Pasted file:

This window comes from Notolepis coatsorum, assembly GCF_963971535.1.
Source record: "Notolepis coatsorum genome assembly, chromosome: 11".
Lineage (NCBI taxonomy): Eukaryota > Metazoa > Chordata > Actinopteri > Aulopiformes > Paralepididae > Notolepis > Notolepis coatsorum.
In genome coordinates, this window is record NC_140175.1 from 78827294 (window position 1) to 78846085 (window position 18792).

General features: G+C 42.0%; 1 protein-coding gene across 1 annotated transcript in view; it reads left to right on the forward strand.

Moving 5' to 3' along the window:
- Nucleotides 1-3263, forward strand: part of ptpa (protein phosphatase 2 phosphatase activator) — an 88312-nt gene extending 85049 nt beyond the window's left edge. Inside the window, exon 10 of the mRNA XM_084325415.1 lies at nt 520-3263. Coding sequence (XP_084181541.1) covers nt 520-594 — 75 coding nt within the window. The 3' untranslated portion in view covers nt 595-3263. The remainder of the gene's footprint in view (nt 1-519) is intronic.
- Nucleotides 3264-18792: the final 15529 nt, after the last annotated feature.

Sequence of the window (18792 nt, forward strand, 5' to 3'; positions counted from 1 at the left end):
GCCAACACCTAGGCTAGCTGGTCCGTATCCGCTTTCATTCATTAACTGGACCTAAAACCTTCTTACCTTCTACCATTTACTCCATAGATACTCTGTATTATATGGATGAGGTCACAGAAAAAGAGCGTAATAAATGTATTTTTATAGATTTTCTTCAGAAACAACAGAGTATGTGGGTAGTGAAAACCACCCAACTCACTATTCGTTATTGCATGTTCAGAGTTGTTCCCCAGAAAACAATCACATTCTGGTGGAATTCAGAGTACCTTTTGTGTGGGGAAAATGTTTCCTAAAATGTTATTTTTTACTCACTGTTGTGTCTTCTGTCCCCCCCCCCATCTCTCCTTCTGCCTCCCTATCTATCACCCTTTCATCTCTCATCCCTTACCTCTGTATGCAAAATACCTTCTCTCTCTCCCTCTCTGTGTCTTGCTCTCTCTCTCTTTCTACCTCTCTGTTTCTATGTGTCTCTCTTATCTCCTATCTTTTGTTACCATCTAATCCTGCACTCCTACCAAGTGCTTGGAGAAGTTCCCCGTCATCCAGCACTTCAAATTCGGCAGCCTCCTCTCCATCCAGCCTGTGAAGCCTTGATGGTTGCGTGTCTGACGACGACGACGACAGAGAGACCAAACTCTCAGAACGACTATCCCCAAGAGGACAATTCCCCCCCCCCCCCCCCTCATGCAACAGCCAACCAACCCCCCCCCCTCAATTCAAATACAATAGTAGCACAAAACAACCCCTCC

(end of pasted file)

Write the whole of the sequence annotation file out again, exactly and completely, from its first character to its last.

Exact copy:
This window comes from Notolepis coatsorum, assembly GCF_963971535.1.
Source record: "Notolepis coatsorum genome assembly, chromosome: 11".
Lineage (NCBI taxonomy): Eukaryota > Metazoa > Chordata > Actinopteri > Aulopiformes > Paralepididae > Notolepis > Notolepis coatsorum.
In genome coordinates, this window is record NC_140175.1 from 78827294 (window position 1) to 78846085 (window position 18792).

General features: G+C 42.0%; 1 protein-coding gene across 1 annotated transcript in view; it reads left to right on the forward strand.

Moving 5' to 3' along the window:
- Nucleotides 1-3263, forward strand: part of ptpa (protein phosphatase 2 phosphatase activator) — an 88312-nt gene extending 85049 nt beyond the window's left edge. Inside the window, exon 10 of the mRNA XM_084325415.1 lies at nt 520-3263. Coding sequence (XP_084181541.1) covers nt 520-594 — 75 coding nt within the window. The 3' untranslated portion in view covers nt 595-3263. The remainder of the gene's footprint in view (nt 1-519) is intronic.
- Nucleotides 3264-18792: the final 15529 nt, after the last annotated feature.

Sequence of the window (18792 nt, forward strand, 5' to 3'; positions counted from 1 at the left end):
GCCAACACCTAGGCTAGCTGGTCCGTATCCGCTTTCATTCATTAACTGGACCTAAAACCTTCTTACCTTCTACCATTTACTCCATAGATACTCTGTATTATATGGATGAGGTCACAGAAAAAGAGCGTAATAAATGTATTTTTATAGATTTTCTTCAGAAACAACAGAGTATGTGGGTAGTGAAAACCACCCAACTCACTATTCGTTATTGCATGTTCAGAGTTGTTCCCCAGAAAACAATCACATTCTGGTGGAATTCAGAGTACCTTTTGTGTGGGGAAAATGTTTCCTAAAATGTTATTTTTTACTCACTGTTGTGTCTTCTGTCCCCCCCCCCATCTCTCCTTCTGCCTCCCTATCTATCACCCTTTCATCTCTCATCCCTTACCTCTGTATGCAAAATACCTTCTCTCTCTCCCTCTCTGTGTCTTGCTCTCTCTCTCTTTCTACCTCTCTGTTTCTATGTGTCTCTCTTATCTCCTATCTTTTGTTACCATCTAATCCTGCACTCCTACCAAGTGCTTGGAGAAGTTCCCCGTCATCCAGCACTTCAAATTCGGCAGCCTCCTCTCCATCCAGCCTGTGAAGCCTTGATGGTTGCGTGTCTGACGACGACGACGACAGAGAGACCAAACTCTCAGAACGACTATCCCCAAGAGGACAATTCCCCCCCCCCCCCCCCTCATGCAACAGCCAACCAACCCCCCCCCCTCAATTCAAATACAATAGTAGCACAAAACAACCCCTCC